That quick-sale approach was a strategic departure from the way biotech executives usually act. They typically hold on to full rights for their drugs as long as possible, to either maximize their payouts from Big Pharma or to market the medicines themselves. But Hirth figured that Plexxikon’s pill-inventing prowess was so strong that he could create more potential medicines if he raised money by selling off some rights.

The sale turned out to be a wise move: Wyeth eventually abandoned the diabetes drug after similar drugs failed and amid the controversy around Glaxo­SmithKline’s diabetes pill Avandia, which may have caused heart attacks. Plexxikon now has the rights to the drug back, though it’s not pursuing it at the moment (“The field is so scared,” Hirth says). But most important, Plexxikon kept the money and didn’t have to foot hundreds of millions of dollars in development costs. Hirth says he needed to raise only $67 million from venture capitalists in all the years of Plexxikon, and he sold the company to Daiichi for 14 times what investors had put into it.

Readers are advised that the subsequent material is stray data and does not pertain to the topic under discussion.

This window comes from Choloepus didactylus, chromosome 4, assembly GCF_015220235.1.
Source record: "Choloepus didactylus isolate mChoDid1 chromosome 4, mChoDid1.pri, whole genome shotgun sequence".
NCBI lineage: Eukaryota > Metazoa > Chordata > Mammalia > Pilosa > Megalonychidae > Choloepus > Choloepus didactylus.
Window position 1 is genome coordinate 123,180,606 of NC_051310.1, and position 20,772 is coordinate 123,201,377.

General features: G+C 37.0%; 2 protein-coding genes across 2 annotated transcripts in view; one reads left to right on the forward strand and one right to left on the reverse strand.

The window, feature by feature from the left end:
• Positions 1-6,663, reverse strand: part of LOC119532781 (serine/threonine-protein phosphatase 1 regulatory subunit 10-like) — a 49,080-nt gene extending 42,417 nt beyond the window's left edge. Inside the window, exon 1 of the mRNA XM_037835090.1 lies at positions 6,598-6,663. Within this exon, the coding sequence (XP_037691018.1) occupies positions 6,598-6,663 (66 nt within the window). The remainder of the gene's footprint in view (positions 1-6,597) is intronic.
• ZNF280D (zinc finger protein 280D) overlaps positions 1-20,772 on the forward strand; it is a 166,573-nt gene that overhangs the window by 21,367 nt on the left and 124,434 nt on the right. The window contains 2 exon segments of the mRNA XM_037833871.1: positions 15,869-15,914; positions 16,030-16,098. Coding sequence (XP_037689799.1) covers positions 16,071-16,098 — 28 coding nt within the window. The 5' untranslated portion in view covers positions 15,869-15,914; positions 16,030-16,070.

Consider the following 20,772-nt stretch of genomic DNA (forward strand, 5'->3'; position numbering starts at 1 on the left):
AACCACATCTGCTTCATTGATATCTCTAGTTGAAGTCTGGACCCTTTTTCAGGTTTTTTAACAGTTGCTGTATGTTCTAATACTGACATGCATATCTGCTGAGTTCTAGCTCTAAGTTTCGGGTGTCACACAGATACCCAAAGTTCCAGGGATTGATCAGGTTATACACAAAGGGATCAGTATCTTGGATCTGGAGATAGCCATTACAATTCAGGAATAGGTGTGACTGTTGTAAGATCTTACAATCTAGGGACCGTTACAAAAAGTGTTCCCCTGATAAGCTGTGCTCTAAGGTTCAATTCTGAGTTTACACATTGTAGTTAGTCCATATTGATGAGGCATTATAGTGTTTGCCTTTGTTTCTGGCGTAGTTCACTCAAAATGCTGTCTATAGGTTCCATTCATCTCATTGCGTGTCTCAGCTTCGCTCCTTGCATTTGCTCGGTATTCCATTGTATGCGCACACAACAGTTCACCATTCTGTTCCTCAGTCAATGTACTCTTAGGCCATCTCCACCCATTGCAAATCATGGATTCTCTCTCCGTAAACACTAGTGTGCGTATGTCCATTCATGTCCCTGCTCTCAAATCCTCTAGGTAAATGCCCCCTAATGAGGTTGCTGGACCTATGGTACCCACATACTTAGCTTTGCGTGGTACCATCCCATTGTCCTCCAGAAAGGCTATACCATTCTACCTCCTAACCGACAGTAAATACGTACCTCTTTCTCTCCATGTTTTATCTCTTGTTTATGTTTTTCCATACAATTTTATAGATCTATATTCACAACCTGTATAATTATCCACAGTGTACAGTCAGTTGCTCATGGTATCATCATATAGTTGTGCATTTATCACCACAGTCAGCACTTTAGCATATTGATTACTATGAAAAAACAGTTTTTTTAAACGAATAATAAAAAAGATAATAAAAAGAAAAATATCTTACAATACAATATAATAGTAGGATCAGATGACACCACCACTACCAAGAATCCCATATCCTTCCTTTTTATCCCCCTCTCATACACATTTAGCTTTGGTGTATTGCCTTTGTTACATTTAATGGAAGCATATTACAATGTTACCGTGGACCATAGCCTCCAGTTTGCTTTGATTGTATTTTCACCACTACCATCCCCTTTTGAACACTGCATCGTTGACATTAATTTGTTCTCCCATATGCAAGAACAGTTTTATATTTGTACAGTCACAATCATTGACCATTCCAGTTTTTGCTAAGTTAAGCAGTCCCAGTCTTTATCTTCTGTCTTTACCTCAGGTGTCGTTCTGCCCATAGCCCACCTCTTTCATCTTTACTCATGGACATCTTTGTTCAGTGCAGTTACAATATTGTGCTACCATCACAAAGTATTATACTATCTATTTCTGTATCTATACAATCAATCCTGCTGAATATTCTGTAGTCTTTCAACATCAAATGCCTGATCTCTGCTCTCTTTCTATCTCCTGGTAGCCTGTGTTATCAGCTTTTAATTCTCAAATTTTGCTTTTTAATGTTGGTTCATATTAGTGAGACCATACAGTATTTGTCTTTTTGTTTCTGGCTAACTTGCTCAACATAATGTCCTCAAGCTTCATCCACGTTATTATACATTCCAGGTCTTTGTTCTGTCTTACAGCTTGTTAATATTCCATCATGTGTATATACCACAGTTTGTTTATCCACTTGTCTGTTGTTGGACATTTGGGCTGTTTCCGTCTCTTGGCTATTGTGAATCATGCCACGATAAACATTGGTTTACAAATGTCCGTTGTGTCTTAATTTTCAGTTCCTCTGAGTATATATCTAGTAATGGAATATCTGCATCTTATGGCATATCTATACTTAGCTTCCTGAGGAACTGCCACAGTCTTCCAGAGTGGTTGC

Perhaps his biggest triumph came in 2005, when Plexxikon created Zelboraf, the melanoma drug that was approved this year. Roche helped the tiny biotech test it. In clinical trials Zelboraf shrank tumors in half of patients, compared with an older drug’s 5%, and extended patients’ lives. It costs $56,400 for a six-month course of treatment, and investment banker Sanford C. Bernstein predicts that its sales could hit $700 million by 2015. (Its side effects include causing a less serious form of skin cancer in some people, and the tumors eventually always come back.)

Hirth’s serial success stands out vividly in a pharmaceutical industry that has for years suffered from a profound innovation drought. He says that large companies should learn from what Plexxikon has done with a staff of only 43, explaining that if he were running a big business like Pfizer, he would form small units of 40 or 50 researchers and fund them sparingly but promise them royalties on any drugs that succeeded. Productivity, he says, would go way up: “It doesn’t take an army; it takes the right people. And that can be a very small group.”